In fast times, allow for taking it slow

Aligning with the entire team as everyone moves to a fully remote way of working can take a couple of days to run smoothly. Dynamics are changing, fully online communication is more prone to miscommunications, and spirits might sink without the so-needed “social glue”. For those of us that get energy from collaborative brainstorming, the inability to get into a room with a colleague, pens & a flipchart and come out with a fully fleshed-out “battle plan” might feel like we can’t get things done like we used to. Even we at OrangeTrail, who are specialists in online collaboration, admit that for some activities online just isn’t the same thing. So, knowing that the first few days are likely to be bumpy, how can you make sure you and your team can overcome this and keep the ball rolling for the weeks to come? 

  1. Give it time. Plans won’t be perfect the first time, the structures you’re putting in place today might become obsolete in a week’s time. Come to terms with the fact that what you’re working on now might not be needed due to the changes of tomorrow. The nature of these current events means that in some cases, planning for the short term might be better than creating plans for one month from now. A willingness to iterate is what will help you stay flexible as a team and adjust to the new conditions as they appear.  Most industries, including those with high levels of digital literacy, are now reinventing the way they operate, and teams globally are also learning new ways to not only collaborate but also stay connected with each other beyond screens and keyboards. While collaboration across borders and time zones is no new thing for most of us, this is probably the first time that the overly-connected world is being placed at physical distance for an extended period of time. As most of us are already doing in our personal lives, we must now simply take it one day at a time.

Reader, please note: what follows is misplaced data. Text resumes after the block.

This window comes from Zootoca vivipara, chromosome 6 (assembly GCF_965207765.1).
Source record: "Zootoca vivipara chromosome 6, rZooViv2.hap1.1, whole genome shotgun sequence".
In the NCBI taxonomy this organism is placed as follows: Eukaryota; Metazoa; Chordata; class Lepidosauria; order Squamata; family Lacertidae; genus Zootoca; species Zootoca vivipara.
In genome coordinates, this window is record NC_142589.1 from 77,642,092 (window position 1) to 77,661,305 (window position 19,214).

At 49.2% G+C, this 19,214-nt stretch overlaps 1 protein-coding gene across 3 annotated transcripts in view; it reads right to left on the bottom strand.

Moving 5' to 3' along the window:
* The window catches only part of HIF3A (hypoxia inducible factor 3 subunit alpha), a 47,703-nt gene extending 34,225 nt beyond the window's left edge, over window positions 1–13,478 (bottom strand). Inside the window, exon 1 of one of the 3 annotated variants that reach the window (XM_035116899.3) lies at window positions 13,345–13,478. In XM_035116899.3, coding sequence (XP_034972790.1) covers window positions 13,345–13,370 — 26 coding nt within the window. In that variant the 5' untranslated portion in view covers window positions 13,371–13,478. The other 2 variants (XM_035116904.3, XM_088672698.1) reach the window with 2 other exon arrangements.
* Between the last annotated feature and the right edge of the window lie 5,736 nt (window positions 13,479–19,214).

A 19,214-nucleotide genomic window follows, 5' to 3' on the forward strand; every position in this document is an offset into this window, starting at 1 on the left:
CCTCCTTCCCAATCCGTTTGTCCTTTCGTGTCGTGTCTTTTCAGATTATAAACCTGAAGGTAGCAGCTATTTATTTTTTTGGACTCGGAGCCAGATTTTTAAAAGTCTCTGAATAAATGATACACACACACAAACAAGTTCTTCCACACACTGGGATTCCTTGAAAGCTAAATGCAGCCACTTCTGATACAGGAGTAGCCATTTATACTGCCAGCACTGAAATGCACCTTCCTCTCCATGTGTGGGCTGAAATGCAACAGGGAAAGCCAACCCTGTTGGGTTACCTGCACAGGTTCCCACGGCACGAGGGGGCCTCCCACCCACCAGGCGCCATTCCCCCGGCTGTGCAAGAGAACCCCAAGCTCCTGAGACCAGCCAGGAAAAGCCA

2. Allow for flexibility. Probably never has an agile way of working been more in line with the dynamics of the “real world” than now. If you’re like us, then your operations have shifted 180 degrees in the last couple of weeks in response to the COVID-19 crisis. We needed to evaluate our options, find the best way to help our current clients & industries who need it most, but also navigate the human complexities of moving to a fully remote way of working. Questions like “How to work internally under these new conditions?” or “How does our product/service need to change to be of use?” are probably on top of everyone’s mind.  However, becoming aware of this inevitable need to adapt and of the inability to have the final answer/solution from the start can also be a great opportunity. If the status quo of the way you work changes overnight, how would you make it better? This sudden push for flexibility is already innovating business models and industries around the world. Perhaps this is also an opportunity for you personally or for you as a team to re-evaluate WHAT you do and WHY you do it, which might lead you to some creative solutions for HOW you can do it now and in the future. 

  3. Communicate consciously. Once the technical requirements for remote work at scale are starting to fall into place, we might find that the human aspects start to play more and more of an important role. Feelings of isolation, tiredness, blurred lines between work and off-work times are only some of the things that people will start to experience in the coming weeks. While the priority now is in setting everything up for effective online meetings and online collaboration, mitigating these other issues will make the difference between a sustainable effort or a quick burn. Take the time to talk with your colleagues about how they’re feeling, set up virtual lunches, check in with others, work in small groups and give each other the time to figure it out. As we at OrangeTrail were reflecting earlier this week, this might, for us, require the skills for a marathon, not a sprint. 

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